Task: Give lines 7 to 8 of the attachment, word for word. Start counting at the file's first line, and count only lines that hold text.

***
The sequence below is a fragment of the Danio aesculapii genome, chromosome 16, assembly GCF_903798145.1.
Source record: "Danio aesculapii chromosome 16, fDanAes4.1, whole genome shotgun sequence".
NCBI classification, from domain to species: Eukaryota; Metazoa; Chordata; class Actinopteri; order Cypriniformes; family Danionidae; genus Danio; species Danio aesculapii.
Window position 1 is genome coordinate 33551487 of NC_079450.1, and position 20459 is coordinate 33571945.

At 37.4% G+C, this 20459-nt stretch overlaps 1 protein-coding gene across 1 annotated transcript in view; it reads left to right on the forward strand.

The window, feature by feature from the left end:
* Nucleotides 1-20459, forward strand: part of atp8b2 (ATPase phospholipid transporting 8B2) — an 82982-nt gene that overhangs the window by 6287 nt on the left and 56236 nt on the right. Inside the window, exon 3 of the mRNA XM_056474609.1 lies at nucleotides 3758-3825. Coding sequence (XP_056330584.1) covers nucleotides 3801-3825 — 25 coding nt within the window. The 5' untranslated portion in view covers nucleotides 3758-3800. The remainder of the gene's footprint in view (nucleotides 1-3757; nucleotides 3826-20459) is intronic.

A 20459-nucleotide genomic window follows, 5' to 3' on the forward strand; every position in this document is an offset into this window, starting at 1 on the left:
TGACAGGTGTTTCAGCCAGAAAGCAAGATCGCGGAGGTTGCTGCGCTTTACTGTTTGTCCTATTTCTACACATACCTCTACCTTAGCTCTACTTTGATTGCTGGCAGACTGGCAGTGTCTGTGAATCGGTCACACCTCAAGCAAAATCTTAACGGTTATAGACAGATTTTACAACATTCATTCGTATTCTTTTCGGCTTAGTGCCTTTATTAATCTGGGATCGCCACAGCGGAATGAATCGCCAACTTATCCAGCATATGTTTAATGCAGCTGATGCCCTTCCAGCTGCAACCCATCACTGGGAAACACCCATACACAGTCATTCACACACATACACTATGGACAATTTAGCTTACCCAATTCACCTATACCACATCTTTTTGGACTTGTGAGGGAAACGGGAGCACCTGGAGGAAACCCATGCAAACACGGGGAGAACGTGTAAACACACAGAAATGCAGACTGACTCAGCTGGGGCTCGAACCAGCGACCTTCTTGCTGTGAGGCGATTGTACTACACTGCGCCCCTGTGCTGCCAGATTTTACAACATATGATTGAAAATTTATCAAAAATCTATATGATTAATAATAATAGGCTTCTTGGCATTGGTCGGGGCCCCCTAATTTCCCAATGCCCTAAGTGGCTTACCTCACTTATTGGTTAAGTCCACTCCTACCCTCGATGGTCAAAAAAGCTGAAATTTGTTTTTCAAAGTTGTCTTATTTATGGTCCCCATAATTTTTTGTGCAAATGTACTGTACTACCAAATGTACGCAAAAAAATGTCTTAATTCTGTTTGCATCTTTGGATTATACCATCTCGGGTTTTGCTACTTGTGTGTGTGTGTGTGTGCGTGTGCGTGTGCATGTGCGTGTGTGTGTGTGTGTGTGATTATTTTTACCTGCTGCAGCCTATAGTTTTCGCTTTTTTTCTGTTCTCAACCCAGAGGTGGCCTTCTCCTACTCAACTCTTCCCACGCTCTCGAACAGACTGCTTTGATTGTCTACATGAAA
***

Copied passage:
* Nucleotides 1-20459, forward strand: part of atp8b2 (ATPase phospholipid transporting 8B2) — an 82982-nt gene that overhangs the window by 6287 nt on the left and 56236 nt on the right. Inside the window, exon 3 of the mRNA XM_056474609.1 lies at nucleotides 3758-3825. Coding sequence (XP_056330584.1) covers nucleotides 3801-3825 — 25 coding nt within the window. The 5' untranslated portion in view covers nucleotides 3758-3800. The remainder of the gene's footprint in view (nucleotides 1-3757; nucleotides 3826-20459) is intronic.

A 20459-nucleotide genomic window follows, 5' to 3' on the forward strand; every position in this document is an offset into this window, starting at 1 on the left: